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Divisions of South Africa (1910-1994)

Last modified: 2007-04-21 by bruce berry
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Old Provinces

South Africa consisted of 4 provinces between 1910 and 1994 : None of these provinces had officially recognised flags - although the small flags in the former national flag came from the regions which formed these provinces.

An interesting point of trivia is that all four old provinces had borders with each other and with foreign countries.
Antonio Martins, 30 May 1999

Former Homelands

Within the "old" South Africa (before 1994), 10 ethnically based homelands were created for the black population of which four were granted "independence" by South Africa (not recognised by any other country in the world) : The black self-administered areas all had flags with the exception of KaNgwane, but this of course was part of the strategy of grand apartheid which envisaged all the homelands becoming independent states. Four - Transkei, Ciskei, Venda and Bophuthatswana were granted independence. This was revoked (forcibly in the case of Bophuthatswana) during the transition process and their flags and emblems ceased to be legal.
Stuart Notholt

The former South African Homelands/Bantustans ceased to exist on 27 April 1994. They have all (including the former so called independent Homelands) been reincorporated into South Africa. The flags of the former Homelands are no longer in use (either officially or unofficially).
Bruce Berry, 25 Apr 1996

These are indeed "homelands' or "bantustans." These are some of the homelands that were not declared independent by the Nationalist Government in Pretoria. Ostensibly, they were all being prepared for "independence." All this meant for the ones that were independent that they could issue their own stamps and exchange ambassadors with South Africa, since they were never recognized by anyone else. Everyone whose family came from one of these areas was declared a "citizen" even if they were not living there. This left the rest of the country (the good parts, economically speaking) for the whites.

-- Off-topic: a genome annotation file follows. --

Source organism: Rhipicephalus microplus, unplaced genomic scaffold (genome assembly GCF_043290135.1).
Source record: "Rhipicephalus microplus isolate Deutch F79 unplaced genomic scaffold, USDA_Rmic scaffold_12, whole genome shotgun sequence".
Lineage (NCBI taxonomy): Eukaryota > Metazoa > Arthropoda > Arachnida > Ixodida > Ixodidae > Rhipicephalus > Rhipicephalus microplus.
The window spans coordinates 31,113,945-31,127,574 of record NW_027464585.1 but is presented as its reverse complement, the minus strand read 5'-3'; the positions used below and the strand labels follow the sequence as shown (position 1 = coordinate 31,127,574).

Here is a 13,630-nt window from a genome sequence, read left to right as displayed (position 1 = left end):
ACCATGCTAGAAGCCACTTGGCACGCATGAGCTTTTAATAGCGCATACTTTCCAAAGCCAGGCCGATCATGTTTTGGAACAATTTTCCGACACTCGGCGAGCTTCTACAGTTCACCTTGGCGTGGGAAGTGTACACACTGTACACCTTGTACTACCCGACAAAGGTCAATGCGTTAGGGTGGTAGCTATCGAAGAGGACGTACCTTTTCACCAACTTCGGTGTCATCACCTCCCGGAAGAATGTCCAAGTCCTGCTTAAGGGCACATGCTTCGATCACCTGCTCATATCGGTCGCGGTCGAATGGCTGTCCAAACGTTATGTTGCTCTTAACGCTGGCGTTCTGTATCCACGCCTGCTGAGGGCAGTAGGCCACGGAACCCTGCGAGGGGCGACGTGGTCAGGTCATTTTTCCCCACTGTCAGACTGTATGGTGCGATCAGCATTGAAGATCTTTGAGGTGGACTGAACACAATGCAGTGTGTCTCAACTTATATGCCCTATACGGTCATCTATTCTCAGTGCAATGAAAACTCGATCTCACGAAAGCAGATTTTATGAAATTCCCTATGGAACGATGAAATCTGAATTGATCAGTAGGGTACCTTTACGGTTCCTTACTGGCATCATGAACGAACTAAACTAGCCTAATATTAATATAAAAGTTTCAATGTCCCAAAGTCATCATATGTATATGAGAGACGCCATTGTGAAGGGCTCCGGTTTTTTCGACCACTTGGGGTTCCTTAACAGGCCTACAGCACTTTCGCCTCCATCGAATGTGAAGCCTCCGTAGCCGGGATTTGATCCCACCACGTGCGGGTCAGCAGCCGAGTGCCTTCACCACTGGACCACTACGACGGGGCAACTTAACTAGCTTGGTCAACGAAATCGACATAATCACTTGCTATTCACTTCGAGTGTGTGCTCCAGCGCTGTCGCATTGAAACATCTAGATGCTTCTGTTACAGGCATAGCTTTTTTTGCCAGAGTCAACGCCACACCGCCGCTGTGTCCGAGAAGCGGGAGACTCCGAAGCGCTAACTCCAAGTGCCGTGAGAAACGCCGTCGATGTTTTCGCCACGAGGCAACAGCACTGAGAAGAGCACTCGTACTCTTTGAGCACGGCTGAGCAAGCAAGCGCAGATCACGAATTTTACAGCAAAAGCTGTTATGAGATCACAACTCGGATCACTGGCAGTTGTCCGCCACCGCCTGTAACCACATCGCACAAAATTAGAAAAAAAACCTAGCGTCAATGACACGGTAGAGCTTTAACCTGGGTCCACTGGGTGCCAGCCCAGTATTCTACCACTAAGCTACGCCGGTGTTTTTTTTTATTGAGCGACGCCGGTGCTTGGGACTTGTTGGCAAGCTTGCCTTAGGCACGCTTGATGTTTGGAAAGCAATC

When I was there in February, I could still see registration tags on cars that indicated they were from KwaZulu. It will take a while for the new government to get new provincial markings together.
Roger Moyer, 14 Nov 1996

Four homelands  were regarded by SA and nowhere else as independent, but the others were still officially self-governing territories within South Africa. The apartheid regime tried hard to get the other homelands to accept "independence" but, if I recall correctly, none wanted it - I think Lebowa came closest - and there were vague plans to hand some ethnically Swazi lands over to Swaziland which would have given it a corridor to the sea.
There were also "homelands" established in Namibia under South African rule, although none came close to independence.
Roy Stilling, 15 Nov 1996

The Homelands were created under apartheid as being the traditional "tribal" areas to which ALL members of the Black population were allocated (whether they had been born there or not!) and in which areas the Black population would have "rights" (such as voting etc.) which they were denied in "white" (i.e. the rest of the country) South Africa. There were 10 such Homelands, 4 of which became "independent". All the Homelands had their own "legislative" assemblies and had a limited amount of autonomy. Those that became "independent" were considered by the South African government as such although this was never recognised by any other government. The Homelands had their own coat of arms and flags, with the exception of KaNgwane which although it had its own arms never had a flag of its own and used only the South African national flag. In the non-independent Homelands, both the Homeland and South African flags were used.
All the Homelands were reincorporated into South Africa on 27 April 1994 and ceased to have separate identities. They have now been included within the new provinces. None of the former symbols of the Homelands are in current use although vehicle number plates etc. can still be seen, these are being phased out with the introduction of the new provincial licencing system.
Bruce Berry, 15 Nov 1996